Reporters Without Borders today condemned Huang Liangtian’s dismissal as editor of Bai Xing (Popular Masses), a monthly owned by the agriculture ministry that has acquired a reputation for investigative reporting. Under political pressure, Huang’s superiors told him on 30 December he was being transferred to a minor publication.
“After starting 2006 with purges in Xin Jing Bao (Beijing News), Nanfang Dushi Bao (Southern Metropolis News) and Bing Dian (Freezing Point), the Propaganda Department ended the year by unceremoniously removing the courageous editor of a magazine that did not hesitate to condemn corruption and land seizures,” Reporters Without Borders said.
“The authorities are allowing foreign journalists more freedom, but at the same time, the Chinese media are still being kept under strict surveillance by the Propaganda Department and by local authorities,” the press freedom organisation added.
According to Huang, the publication to which he has been moved does not give “real news.” He said he feared that Bai Xing’s editorial policy would be reined in following his removal. “I am not sure that press freedom is going to improve for the governmental media,” he told Reporters Without Borders. “I am sad that my life as a journalist is being stopped like this.”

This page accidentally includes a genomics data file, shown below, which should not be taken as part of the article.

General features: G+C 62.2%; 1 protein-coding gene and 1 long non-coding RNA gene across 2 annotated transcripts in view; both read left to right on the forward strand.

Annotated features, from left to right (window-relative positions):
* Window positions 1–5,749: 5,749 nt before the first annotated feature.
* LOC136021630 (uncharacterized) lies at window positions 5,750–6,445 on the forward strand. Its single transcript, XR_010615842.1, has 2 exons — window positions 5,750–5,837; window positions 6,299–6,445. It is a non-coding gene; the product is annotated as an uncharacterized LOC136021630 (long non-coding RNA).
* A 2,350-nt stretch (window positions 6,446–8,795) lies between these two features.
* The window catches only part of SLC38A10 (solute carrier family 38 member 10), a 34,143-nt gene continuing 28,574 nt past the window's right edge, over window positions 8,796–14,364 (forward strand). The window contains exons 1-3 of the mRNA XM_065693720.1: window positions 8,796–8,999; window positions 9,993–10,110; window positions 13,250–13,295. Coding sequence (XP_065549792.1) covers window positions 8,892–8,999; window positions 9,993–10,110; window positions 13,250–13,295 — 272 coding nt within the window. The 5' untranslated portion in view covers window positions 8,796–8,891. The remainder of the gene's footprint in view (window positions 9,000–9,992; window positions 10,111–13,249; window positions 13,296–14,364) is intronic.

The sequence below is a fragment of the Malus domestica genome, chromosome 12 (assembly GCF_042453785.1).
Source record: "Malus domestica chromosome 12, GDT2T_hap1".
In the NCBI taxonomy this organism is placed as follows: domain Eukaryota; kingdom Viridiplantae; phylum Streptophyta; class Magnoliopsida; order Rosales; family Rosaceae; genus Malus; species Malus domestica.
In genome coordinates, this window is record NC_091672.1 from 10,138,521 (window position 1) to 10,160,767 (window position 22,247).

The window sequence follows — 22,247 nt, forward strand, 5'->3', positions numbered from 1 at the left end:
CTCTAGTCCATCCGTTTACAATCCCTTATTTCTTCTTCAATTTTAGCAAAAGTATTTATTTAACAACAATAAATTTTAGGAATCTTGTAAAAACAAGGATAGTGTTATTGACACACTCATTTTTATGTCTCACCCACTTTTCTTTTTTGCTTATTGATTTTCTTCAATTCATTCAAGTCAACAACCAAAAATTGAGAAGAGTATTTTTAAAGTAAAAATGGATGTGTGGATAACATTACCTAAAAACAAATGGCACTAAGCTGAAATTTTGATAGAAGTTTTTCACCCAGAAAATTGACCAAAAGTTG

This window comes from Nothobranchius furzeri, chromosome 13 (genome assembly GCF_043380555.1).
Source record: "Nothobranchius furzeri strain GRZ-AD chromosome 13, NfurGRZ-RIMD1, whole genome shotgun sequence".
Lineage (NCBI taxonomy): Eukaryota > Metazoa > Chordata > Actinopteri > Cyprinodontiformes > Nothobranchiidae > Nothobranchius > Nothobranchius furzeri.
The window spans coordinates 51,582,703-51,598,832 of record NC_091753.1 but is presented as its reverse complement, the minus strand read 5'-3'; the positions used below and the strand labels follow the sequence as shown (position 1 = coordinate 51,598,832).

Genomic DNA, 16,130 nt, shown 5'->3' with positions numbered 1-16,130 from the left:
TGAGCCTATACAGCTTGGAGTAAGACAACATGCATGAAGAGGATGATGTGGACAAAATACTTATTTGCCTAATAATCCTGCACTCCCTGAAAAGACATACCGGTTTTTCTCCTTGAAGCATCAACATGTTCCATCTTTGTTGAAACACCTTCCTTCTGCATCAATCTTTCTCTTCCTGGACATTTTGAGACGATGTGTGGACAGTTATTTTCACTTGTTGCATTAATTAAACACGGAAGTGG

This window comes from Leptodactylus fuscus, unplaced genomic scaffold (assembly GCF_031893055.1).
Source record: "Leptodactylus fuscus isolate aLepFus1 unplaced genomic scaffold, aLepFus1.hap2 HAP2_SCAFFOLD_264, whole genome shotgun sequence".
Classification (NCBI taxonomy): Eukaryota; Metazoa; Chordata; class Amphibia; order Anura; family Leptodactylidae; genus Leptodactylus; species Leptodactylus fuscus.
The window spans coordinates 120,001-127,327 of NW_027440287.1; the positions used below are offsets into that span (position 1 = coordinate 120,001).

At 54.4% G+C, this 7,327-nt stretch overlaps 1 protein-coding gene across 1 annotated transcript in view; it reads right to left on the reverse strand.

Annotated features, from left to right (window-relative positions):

After working for Peasants’ Daily for 20 years, Huang was appointed editor of Bai Xing in 2004, turning it into a magazine specialising in the conditions of peasants and workers. Its website (www.bxjj.cn) was closed last November by the authorities because of its articles on corruption.
The magazine’s most recent issue contained an investigative piece about land seizures in the eastern province of Jiangsu. Last April, it reported that the government of a poor region in the central province of Henan had build a square larger than Tiananmen Square in Beijing and had refused to compensate peasants who had been evicted to make way for the colossal project. The local branch of the Communist Party asked Bai Xing to apologise for the report, claiming that it had insulted the entire Chinese government.
According to the Hong Kong-based South China Morning Post newspaper, Huang’s colleagues think his dismissal was prompted by the magazine’s reporting on corruption, land seizures and workers’ rights.
Meanwhile, under the new rules for the international press that took effect on 1st January, foreign correspondents have been able to interview Beijing residents in Tiananmen Square without having to obtain prior permission. Reuters was also able to cover New Year celebrations in several Chinese cities without getting special authorisation.